Mandatory environmental tests for fracking The European Parliament votes to make environmental impact assessments compulsory before hydraulic fracturing can go ahead. The measure would apply to any exploration and extraction for oil and gas that uses fracking, whatever the volume. MEPs also propose measures to ensure the public are consulted and that conflicts of interest are avoided between developers and people carrying out environmental studies. More details

Water companies cut costs for frackers Bloomberg reports that Britain’s water companies plan to discount the cost of water to companies that use hydraulic fracturing of oil and gas. It takes on average 5 million gallons to frack a well. In America, between 15% and 80% of this is recovered for treatment. More details

Council pursues case against Balcombe protestors West Sussex County Council confirms it is pursuing its legal action to take possession of roadside verges next to Cuadrilla’s exploration site at Balcombe,  Anti-fracking campaigners have been camping along the verges since July. Last month, the council applied to the High Court  for a possession order but the judge dismissed the case, describing it as flawed. The council  says it is now seeking a full hearing.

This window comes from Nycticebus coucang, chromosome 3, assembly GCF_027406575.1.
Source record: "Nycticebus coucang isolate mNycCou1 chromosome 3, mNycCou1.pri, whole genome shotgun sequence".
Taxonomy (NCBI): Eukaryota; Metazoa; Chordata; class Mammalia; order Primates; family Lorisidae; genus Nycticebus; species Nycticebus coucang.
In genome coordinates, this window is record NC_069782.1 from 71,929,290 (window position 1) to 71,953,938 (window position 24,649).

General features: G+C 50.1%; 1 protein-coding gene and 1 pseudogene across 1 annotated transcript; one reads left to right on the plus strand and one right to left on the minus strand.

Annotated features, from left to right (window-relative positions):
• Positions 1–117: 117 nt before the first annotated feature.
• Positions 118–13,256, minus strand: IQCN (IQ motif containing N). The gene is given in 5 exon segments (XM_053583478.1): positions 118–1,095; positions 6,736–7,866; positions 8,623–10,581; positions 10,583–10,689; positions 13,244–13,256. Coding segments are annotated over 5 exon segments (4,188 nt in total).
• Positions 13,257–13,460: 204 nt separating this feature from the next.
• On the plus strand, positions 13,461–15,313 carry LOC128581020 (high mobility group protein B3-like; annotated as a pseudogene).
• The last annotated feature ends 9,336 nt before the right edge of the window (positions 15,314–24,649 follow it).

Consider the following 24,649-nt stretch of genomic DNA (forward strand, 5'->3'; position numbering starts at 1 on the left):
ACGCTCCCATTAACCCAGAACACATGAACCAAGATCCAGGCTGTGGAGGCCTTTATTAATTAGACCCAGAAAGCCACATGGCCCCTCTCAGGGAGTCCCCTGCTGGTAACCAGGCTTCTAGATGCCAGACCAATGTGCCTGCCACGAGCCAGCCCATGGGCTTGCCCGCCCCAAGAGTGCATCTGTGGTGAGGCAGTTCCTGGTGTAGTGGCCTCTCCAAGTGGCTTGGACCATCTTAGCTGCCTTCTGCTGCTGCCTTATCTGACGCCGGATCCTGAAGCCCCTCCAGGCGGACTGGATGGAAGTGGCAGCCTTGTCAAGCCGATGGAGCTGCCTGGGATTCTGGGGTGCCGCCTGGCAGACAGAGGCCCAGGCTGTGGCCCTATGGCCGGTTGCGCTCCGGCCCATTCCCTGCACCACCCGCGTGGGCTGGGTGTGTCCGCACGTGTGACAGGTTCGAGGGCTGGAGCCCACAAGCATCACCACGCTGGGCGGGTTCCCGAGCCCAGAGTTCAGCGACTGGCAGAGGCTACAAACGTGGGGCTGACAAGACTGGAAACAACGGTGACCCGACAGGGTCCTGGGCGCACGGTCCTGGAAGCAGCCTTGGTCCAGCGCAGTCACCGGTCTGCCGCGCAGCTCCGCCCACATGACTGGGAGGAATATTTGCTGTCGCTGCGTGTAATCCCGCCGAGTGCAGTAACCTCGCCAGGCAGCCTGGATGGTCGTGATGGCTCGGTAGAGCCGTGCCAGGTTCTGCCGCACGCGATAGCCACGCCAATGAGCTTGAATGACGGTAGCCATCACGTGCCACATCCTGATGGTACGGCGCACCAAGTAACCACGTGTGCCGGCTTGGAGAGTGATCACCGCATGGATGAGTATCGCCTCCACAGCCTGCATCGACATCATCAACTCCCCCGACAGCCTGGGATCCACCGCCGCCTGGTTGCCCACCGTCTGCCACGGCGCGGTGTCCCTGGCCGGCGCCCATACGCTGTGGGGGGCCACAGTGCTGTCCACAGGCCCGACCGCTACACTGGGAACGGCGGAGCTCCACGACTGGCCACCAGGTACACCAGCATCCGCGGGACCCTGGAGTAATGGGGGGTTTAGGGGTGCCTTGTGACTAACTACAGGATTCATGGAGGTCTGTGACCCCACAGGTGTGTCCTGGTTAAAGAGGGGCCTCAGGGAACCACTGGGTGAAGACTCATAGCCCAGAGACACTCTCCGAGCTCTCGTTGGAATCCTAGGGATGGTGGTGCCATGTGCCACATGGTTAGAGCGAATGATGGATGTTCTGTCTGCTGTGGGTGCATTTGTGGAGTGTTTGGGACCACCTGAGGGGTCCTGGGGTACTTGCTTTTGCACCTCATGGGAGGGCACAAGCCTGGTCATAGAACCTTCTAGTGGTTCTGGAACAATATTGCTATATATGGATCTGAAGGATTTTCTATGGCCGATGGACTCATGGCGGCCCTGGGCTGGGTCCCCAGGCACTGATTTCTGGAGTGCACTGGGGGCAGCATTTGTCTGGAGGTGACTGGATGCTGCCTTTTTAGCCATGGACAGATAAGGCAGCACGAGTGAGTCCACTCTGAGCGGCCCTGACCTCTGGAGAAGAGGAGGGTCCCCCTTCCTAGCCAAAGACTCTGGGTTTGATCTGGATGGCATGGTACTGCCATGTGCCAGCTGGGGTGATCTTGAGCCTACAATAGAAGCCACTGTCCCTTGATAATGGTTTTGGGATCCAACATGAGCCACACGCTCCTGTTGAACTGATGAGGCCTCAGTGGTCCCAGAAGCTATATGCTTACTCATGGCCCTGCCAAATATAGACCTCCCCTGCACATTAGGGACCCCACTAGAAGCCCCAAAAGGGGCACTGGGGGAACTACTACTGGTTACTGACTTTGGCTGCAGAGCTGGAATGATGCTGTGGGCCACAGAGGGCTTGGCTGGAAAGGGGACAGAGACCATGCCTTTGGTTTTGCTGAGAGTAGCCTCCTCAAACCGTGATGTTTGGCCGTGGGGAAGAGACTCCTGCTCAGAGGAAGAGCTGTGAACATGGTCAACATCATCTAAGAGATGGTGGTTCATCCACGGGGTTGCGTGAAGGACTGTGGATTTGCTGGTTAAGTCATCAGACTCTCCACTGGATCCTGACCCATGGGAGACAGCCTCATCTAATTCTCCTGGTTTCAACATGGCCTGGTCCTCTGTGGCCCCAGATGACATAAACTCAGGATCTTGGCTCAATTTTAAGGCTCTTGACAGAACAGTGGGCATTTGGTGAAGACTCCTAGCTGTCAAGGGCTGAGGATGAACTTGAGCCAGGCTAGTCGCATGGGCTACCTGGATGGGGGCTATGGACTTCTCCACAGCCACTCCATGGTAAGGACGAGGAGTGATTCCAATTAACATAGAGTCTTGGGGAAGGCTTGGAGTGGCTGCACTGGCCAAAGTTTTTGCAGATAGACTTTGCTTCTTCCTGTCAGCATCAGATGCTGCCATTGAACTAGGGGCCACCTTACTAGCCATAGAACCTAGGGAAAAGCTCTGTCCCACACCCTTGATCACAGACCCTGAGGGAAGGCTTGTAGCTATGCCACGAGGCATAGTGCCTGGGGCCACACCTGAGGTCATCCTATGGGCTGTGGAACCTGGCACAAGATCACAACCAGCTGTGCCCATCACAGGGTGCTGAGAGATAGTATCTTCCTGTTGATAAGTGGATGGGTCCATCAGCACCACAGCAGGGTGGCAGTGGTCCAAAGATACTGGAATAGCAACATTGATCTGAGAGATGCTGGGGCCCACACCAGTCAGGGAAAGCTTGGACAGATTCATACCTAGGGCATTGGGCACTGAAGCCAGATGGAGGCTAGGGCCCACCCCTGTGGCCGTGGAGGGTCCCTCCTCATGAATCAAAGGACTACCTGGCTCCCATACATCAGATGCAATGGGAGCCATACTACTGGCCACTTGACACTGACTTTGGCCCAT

Rapid shale gas exploration needed The government is  urged to speed up exploratory drilling of shale gas in the UK . Professor Alan Riley, of City Law School, tells the House of Lords Economic Affairs Committee no one is certain how much shale gas is technically and commercially recoverable in Britain, or what its quality will be. He urges the government to encourage the rapid exploration of Bowland shale in Lancashire.

Energy minister meets Cuadrilla The Guardian Diary reports today it has confirmed, through a Freedom of Information request, that Energy Minister Michael Fallon met Cuadrilla on 24 June 2013, a month before the company got the go-ahead to drill at Balcombe. The Department for Energy and Climate Change could not confirm what was said because there was “no record of the meeting”.

Research from the US calls for a halt to fracking. A report from Environment America says fracking produces enormous volumes of toxic waste water that once brought to the surface poses hazards for drinking water, air quality and public safety. The report also says fracking requires huge volumes of water for each well, releases thousands of tons of health-threatening air pollution and significant volumes of global warming pollution.